The biggest responsibility every DBA has is to make sure that the Oracle database has been tuned properly. Oracle’s RDBMS is can be tuned to a great extent allowing for easy monitoring of the database and easy adjustments to help boost the performance of the database. Improper tuning of the database can create plenty of problems such as low response time, slow systems poor hardware usage and also loss of money. As a result, it is very important to keep your Oracle DB in top shape and tuned to handle all the work load using minimal resources. Here are 5 such tips to help you tune your DB for optimum performance.
Performance tuning in Oracle is done with a top-down approach with the initial steps with a broader scope and the consecutive steps start getting more focused towards a particular function. The process of performance tuning itself is quite complex and it is not exactly possible to come up with one solution that suits all situations. You can encounter several different problems and you may need to use several different approaches to solve the issue and performance to tune the DB. However, a top-down approach should always be your go to approach to begin tuning the database and then you can make suitable alterations as per your needs.
The right tuning order
It is very important to make sure that you are using the right tuning order for performance tuning. It is very important that you stick to the steps as listed by Oracle to make sure that no tuning side effects take place. This will also save you time by avoiding unnecessary actions say for example if you can reduce the I/O by simply modifying an SQL statement, it would be foolhardy to meddle with the buffer cache instead.
The right order recommended by Oracle for tuning includes:
1. Database tuning
2. Application tuning
3. Memory tuning
4. I/O tuning
5. Eliminating database contention
6. Tuning the OS
While most DBAs begin performance tuning with instance tuning, it is a good practice to start with server tuning. Many problems in the database may arise from a poor server environment and ignoring this may not fully solve the problem. You may even realize that the server is running in a poor environment and may be forced to come back to this step and begin the tuning process once again. So starting with server and network tuning will not only help you make sure everything is working according to your wishes but can also save you crucial time. Make sure that your server is using all the settings that help the server function better. These guidelines are generally provided by the manufacturer and can help you make an informed judgment about the underlying problem with the database.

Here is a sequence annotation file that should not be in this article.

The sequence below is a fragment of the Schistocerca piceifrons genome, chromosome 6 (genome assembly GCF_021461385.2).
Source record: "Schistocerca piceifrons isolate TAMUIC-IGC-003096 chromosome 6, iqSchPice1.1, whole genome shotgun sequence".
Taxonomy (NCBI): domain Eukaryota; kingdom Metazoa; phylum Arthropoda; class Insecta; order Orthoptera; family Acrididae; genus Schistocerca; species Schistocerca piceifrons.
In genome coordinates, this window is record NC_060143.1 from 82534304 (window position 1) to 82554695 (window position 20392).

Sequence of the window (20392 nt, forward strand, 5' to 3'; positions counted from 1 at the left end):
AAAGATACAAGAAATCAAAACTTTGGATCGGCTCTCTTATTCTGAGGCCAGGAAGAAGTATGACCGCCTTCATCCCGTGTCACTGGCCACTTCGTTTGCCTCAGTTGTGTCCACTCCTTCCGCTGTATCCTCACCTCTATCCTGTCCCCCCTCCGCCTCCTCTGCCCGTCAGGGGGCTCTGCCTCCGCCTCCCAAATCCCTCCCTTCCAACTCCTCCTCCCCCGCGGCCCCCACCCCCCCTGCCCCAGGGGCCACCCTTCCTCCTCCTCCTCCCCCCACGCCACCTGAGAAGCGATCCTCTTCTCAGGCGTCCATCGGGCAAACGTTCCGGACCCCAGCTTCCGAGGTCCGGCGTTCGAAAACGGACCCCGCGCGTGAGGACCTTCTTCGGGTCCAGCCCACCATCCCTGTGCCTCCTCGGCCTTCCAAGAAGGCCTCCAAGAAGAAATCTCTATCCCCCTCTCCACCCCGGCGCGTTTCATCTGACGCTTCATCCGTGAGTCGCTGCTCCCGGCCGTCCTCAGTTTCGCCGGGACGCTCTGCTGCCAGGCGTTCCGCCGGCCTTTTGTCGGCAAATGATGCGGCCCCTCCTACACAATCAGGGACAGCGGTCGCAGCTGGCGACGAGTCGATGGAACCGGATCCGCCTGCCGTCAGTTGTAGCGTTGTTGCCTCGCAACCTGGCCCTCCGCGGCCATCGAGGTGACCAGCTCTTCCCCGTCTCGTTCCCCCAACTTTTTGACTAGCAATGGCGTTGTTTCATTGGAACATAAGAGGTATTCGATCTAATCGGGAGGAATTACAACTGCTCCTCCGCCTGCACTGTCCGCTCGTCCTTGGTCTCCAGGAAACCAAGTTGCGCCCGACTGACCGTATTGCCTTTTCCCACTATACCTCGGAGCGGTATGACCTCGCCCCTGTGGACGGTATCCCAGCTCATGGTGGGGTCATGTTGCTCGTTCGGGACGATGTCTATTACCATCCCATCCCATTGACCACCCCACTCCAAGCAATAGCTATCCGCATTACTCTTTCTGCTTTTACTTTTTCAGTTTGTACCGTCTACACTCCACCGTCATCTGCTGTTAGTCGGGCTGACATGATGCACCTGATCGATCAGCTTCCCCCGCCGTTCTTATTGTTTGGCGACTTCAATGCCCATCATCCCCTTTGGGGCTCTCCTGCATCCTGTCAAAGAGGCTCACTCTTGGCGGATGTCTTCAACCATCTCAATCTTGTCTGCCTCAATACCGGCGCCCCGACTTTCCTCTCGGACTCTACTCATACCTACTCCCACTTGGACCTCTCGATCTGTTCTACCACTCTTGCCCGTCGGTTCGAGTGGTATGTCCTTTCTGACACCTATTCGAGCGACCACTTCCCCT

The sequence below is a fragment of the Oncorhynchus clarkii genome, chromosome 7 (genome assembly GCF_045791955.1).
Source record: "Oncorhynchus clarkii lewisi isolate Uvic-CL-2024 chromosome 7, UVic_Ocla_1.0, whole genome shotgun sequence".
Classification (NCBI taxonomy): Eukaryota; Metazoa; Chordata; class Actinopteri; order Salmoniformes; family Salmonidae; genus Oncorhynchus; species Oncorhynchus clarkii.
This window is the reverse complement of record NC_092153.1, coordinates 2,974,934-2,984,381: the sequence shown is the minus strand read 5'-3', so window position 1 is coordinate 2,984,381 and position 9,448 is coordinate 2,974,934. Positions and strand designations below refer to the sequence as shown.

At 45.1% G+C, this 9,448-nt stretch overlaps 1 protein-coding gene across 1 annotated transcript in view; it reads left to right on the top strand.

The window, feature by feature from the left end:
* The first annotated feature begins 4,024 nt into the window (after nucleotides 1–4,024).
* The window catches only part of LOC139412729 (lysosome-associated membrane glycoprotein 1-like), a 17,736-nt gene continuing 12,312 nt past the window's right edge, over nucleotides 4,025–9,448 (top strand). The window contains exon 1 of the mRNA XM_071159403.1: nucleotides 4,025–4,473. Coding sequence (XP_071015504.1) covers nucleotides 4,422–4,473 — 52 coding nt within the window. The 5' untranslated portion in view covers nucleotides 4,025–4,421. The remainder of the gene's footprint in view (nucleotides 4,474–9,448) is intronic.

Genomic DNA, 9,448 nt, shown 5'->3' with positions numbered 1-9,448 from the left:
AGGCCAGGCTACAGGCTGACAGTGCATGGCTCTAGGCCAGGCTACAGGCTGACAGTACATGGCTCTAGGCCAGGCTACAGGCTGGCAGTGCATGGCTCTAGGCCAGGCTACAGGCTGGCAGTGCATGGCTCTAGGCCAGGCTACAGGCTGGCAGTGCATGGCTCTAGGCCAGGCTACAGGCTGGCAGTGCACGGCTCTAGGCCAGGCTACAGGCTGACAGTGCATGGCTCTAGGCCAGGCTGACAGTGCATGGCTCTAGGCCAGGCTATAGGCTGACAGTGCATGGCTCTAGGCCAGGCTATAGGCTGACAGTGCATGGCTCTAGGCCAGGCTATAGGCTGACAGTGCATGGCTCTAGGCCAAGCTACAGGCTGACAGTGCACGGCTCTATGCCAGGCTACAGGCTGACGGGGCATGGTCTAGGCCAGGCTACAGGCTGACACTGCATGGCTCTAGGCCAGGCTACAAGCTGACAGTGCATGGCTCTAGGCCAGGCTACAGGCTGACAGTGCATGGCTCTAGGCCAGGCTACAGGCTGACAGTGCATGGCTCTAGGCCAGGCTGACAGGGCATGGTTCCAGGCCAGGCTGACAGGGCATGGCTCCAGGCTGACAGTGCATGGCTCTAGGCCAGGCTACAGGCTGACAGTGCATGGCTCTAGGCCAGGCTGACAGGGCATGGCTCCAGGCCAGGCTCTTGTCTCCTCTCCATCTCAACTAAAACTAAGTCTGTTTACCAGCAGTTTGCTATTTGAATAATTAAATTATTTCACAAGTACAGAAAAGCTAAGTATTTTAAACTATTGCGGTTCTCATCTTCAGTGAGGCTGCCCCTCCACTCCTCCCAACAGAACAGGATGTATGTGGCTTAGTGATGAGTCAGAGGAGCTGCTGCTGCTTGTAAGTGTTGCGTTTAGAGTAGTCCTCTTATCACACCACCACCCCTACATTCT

The next step would be to naturally tune the SGA and review other initialization parameters. This will help you to ensure that the database has been configured properly to the workload. If the database is operating in bi-modal environment, it is important to make sure that the instance parameters have been adjusted as per the requirements during performance tuning. It is always a good idea to get some form of feedback from the users about the issue in performance and then examine the host statistics to find out what has been going wrong. Once you have done this, it would be fairly easier to rectify the performance issue easily.
Once you have completed instance tuning, you can turn towards object tuning. This step would require you to take a good look at the tables and indexes such as FREELISTS, PCTUSED and PCTFREE. These can have a significant impact on the performance of the database. You will need to make sure that all of these table settings are tuned according to your needs.
The final and last step involved in tuning the Oracle database would be to tune the SQL and this can often be the most time consuming activity when it comes to performance tuning as the volume of SQL statements accessing the database could be enormous. This is also the reason why you need to follow a system for performance tuning. If you have done instance tuning properly, when it comes to SQL tuning, all you will need to do is make sure that the outlier statements are tuned. This may include removing any unnecessary large table or full table scans, verify the usage of optimal index, materializing the summaries for static tables and cache small and full table scans.
Seth Williams has been writing with Firebox Training since July, 2011. He writes on many topics across IT programming, training and developments in the industry. Through spreading wisdom across forums and tech blogs, Seth has realized an open source approach to training professionals across the globe is the way to go.